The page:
France accused of tabling 'Patriot Act' style surveillance law
No, it’s a completely different type of power expansion
Privacy advocates have criticised French plans to expand digital surveillance as badly thought out and rushed.
A bill (“Projet de Loi Relatif au Renseignement”) – which was drawn up before the Charlie Hebdo and Hyper Casher supermarket attacks – is due to go before the National Assembly next week under an accelerated legislative procedure that dispenses with the need for a second reading.
However, international non-governmental organization Human Rights Watch (HRW) argues that the measures are packed full of problematic clauses.
Most notably, there is a lack of meaningful judicial oversight; requirements for private service providers to monitor and analyze user data (and report suspicious patterns); prolonged retention periods for some captured data; and little public transparency.
The charity lambastes the bill as a French version of the much criticised US Patriot Act.
“Though the goal of the bill is to place France’s surveillance practices under the rule of law, it in fact uses law to clothe a naked expansion of surveillance powers,” said Dinah PoKempner, HRW general counsel.
“France can do much better than this, especially if it wants to distance itself from the over-reaching and secretive mass surveillance practices of the US and the UK that have attracted so many legal challenges," she added.
The bill recognises the general right to privacy before setting out seven "public interests" that might justify surveillance, including the nation’s "economic and scientific priorities", "foreign policy", and "the execution of international engagements" 1.
International human rights law recognises the protection of national security and public safety as justifying surveillance. HRW warns the French laws extend well beyond that, and go towards laying the foundations of a surveillance state.
HRW singles out a measure calling for service providers to install secret, unspecified, state-provided means of tracking web traffic to terrorist websites.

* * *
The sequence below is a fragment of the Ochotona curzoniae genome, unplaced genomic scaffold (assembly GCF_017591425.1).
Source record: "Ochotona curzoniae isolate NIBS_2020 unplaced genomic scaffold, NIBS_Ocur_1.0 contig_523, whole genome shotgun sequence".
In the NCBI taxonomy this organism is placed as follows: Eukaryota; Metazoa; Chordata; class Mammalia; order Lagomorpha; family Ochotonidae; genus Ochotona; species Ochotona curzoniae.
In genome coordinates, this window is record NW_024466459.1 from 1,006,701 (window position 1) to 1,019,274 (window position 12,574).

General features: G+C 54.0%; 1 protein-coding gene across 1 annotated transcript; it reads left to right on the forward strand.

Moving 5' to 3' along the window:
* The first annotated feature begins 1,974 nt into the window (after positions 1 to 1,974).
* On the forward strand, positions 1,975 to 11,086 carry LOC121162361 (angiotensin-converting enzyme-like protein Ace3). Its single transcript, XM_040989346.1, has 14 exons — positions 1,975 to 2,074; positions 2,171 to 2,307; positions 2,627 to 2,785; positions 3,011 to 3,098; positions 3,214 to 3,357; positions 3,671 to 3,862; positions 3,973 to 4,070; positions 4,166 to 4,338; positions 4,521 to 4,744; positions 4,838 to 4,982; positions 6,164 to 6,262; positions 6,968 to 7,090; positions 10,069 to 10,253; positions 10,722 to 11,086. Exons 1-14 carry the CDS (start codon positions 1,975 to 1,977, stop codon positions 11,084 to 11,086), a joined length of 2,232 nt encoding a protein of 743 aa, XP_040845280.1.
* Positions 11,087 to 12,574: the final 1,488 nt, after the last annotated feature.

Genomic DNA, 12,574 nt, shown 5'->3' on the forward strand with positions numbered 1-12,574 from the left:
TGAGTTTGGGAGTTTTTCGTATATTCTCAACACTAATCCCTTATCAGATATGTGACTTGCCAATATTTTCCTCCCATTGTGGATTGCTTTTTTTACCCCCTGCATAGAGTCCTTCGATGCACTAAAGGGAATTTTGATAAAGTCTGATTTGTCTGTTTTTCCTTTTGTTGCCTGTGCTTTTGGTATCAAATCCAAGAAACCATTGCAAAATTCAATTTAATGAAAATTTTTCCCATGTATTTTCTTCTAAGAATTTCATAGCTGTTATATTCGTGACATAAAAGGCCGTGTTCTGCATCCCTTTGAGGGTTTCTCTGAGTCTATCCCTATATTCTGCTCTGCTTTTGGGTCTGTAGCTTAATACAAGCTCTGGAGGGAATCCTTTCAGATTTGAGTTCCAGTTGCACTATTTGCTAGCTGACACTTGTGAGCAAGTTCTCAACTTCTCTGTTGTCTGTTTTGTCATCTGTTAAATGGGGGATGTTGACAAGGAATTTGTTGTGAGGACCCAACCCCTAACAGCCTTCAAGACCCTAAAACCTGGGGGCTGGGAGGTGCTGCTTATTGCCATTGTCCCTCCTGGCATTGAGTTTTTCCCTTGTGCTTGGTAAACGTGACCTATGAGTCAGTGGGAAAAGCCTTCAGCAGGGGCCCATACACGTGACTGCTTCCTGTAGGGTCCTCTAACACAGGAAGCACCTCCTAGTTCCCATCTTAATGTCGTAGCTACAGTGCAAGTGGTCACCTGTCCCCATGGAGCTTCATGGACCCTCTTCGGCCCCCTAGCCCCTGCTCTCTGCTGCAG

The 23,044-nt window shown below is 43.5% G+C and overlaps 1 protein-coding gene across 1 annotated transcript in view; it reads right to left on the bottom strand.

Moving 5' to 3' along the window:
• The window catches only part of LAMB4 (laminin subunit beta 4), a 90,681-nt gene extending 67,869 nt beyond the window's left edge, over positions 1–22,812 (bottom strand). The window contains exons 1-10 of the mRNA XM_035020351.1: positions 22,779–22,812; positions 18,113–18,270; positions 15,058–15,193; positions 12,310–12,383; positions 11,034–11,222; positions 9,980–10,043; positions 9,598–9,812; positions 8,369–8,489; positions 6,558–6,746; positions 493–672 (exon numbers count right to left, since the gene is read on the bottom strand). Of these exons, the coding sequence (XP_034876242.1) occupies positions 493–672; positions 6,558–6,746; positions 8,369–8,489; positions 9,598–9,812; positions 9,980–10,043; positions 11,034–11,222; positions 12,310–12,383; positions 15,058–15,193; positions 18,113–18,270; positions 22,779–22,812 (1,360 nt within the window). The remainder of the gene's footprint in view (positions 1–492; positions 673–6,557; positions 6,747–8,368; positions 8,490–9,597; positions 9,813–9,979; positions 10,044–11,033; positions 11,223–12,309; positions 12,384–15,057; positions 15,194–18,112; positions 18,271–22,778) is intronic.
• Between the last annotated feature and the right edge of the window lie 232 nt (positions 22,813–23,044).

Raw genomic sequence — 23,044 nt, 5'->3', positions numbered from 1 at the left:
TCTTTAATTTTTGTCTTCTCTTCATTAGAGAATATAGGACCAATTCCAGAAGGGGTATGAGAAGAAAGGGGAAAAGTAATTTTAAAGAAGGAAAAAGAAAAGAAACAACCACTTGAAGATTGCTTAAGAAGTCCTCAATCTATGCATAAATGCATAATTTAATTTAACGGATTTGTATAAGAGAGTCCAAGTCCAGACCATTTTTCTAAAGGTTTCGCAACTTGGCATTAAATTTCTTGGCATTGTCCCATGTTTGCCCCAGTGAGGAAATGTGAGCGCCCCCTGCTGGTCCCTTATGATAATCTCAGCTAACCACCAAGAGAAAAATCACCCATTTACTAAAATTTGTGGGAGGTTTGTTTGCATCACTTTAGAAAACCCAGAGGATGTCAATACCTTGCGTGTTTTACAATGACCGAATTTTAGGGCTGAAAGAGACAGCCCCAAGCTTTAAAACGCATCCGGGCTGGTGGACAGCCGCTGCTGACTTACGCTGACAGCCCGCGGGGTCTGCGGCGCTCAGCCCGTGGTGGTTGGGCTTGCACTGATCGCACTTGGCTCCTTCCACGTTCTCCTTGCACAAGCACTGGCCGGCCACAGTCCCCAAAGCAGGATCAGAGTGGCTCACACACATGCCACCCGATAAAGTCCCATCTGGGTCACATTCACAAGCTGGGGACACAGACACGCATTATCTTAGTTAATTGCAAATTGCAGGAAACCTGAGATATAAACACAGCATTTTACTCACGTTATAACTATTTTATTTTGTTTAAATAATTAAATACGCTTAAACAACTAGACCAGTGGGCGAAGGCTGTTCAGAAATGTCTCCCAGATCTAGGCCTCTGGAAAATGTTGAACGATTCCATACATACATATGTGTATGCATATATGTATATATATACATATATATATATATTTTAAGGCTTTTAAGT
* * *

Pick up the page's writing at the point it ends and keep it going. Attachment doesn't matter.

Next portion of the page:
The provision, which was recommended for deletion by the Digital Commission but retained by the National Assembly’s Law Commission, effectively turns ISPs staffers into surrogate national security analysts.
Service providers would be legally required to keep their actions (on behalf of the government) confidential, further eroding transparency.
"The most repressive governments might thank France for setting a legal precedent of forcing major net companies to monitor not just signs of 'terrorism' but signs of incipient dissent, or even just independent thought," PoKempner warned.
The bill contains no requirement for judicial review of surveillance measures before they are put into effect, unless a majority of the nine appointed members of a new executive advisory body, the National Control Commission on Intelligence Techniques, disagree with the French prime minister’s decision.
In those rare cases, the matter would be referred to the State Council, France’s highest court for administrative justice, for review.
In contrast, it takes only one commission member to approve a measure, and if the commission is silent during a brief one-to-three day review period, the measure could go into effect.
HRW argues that the French prime minister would be given wide-ranging powers to run surveillance ops practically unconstrained by the "rather toothless" new Commission.
Surveillance measures – which may include hacking and malware – could be indefinitely renewed without judicial scrutiny or notification to the target. Data obtained through surveillance may be retained for five years, or even indefinitely in some circumstances.
"Shortly after the [9/11] attacks, the Bush administration rammed through the little-understood powers of the Patriot Act without much legislative debate or examination," PoKempner concluded. "Prime Minister Valls insists this is no Patriot Act, but this type of surveillance mandate requires thoughtful examination, rather than a stampede through the parliament." ®
1 France, like most countries, is already busy spying on trade talks, foreign diplomats and the like, so these measures arguably regulate existing practice rather than adding new justifications for spying. For example, France is sometimes mentioned alongside the obvious suspects of Russia, China and Iran as a country actively involved in spying against US interests.